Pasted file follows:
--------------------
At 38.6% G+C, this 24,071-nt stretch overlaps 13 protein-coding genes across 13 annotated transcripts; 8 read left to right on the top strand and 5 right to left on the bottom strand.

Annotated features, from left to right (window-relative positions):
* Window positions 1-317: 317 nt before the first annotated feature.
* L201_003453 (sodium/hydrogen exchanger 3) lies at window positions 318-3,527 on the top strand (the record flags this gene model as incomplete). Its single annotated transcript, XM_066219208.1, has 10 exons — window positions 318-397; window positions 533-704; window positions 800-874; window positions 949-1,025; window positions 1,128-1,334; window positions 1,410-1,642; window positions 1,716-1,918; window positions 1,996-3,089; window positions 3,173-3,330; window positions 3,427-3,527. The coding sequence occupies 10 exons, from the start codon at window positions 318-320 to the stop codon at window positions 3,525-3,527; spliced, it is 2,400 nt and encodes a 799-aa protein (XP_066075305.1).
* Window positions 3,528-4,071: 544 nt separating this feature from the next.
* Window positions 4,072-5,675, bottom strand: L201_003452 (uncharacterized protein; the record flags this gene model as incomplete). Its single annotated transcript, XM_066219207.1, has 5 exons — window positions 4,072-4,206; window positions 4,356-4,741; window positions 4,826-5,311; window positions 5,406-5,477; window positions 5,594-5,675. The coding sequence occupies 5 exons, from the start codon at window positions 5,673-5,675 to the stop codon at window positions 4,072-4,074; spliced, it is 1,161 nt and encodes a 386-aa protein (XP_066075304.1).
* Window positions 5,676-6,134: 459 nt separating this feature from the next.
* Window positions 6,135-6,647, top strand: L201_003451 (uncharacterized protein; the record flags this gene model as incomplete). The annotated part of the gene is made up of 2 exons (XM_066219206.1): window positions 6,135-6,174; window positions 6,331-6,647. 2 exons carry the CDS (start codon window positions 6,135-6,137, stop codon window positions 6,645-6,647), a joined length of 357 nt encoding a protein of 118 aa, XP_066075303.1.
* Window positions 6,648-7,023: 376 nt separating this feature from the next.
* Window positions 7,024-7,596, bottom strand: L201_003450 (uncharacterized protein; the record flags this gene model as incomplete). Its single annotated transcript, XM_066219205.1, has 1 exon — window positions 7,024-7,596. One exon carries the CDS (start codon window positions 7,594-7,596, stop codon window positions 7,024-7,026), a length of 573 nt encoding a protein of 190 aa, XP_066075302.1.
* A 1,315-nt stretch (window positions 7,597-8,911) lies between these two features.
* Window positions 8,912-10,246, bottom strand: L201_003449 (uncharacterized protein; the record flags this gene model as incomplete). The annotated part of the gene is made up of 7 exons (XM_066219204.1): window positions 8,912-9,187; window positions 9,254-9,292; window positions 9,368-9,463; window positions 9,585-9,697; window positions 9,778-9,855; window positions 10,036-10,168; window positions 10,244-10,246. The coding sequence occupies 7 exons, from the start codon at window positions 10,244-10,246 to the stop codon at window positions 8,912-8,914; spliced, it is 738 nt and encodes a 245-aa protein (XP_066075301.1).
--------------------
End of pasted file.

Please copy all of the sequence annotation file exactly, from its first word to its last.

At 38.6% G+C, this 24,071-nt stretch overlaps 13 protein-coding genes across 13 annotated transcripts; 8 read left to right on the top strand and 5 right to left on the bottom strand.

Annotated features, from left to right (window-relative positions):
* Window positions 1-317: 317 nt before the first annotated feature.
* L201_003453 (sodium/hydrogen exchanger 3) lies at window positions 318-3,527 on the top strand (the record flags this gene model as incomplete). Its single annotated transcript, XM_066219208.1, has 10 exons — window positions 318-397; window positions 533-704; window positions 800-874; window positions 949-1,025; window positions 1,128-1,334; window positions 1,410-1,642; window positions 1,716-1,918; window positions 1,996-3,089; window positions 3,173-3,330; window positions 3,427-3,527. The coding sequence occupies 10 exons, from the start codon at window positions 318-320 to the stop codon at window positions 3,525-3,527; spliced, it is 2,400 nt and encodes a 799-aa protein (XP_066075305.1).
* Window positions 3,528-4,071: 544 nt separating this feature from the next.
* Window positions 4,072-5,675, bottom strand: L201_003452 (uncharacterized protein; the record flags this gene model as incomplete). Its single annotated transcript, XM_066219207.1, has 5 exons — window positions 4,072-4,206; window positions 4,356-4,741; window positions 4,826-5,311; window positions 5,406-5,477; window positions 5,594-5,675. The coding sequence occupies 5 exons, from the start codon at window positions 5,673-5,675 to the stop codon at window positions 4,072-4,074; spliced, it is 1,161 nt and encodes a 386-aa protein (XP_066075304.1).
* Window positions 5,676-6,134: 459 nt separating this feature from the next.
* Window positions 6,135-6,647, top strand: L201_003451 (uncharacterized protein; the record flags this gene model as incomplete). The annotated part of the gene is made up of 2 exons (XM_066219206.1): window positions 6,135-6,174; window positions 6,331-6,647. 2 exons carry the CDS (start codon window positions 6,135-6,137, stop codon window positions 6,645-6,647), a joined length of 357 nt encoding a protein of 118 aa, XP_066075303.1.
* Window positions 6,648-7,023: 376 nt separating this feature from the next.
* Window positions 7,024-7,596, bottom strand: L201_003450 (uncharacterized protein; the record flags this gene model as incomplete). Its single annotated transcript, XM_066219205.1, has 1 exon — window positions 7,024-7,596. One exon carries the CDS (start codon window positions 7,594-7,596, stop codon window positions 7,024-7,026), a length of 573 nt encoding a protein of 190 aa, XP_066075302.1.
* A 1,315-nt stretch (window positions 7,597-8,911) lies between these two features.
* Window positions 8,912-10,246, bottom strand: L201_003449 (uncharacterized protein; the record flags this gene model as incomplete). The annotated part of the gene is made up of 7 exons (XM_066219204.1): window positions 8,912-9,187; window positions 9,254-9,292; window positions 9,368-9,463; window positions 9,585-9,697; window positions 9,778-9,855; window positions 10,036-10,168; window positions 10,244-10,246. The coding sequence occupies 7 exons, from the start codon at window positions 10,244-10,246 to the stop codon at window positions 8,912-8,914; spliced, it is 738 nt and encodes a 245-aa protein (XP_066075301.1).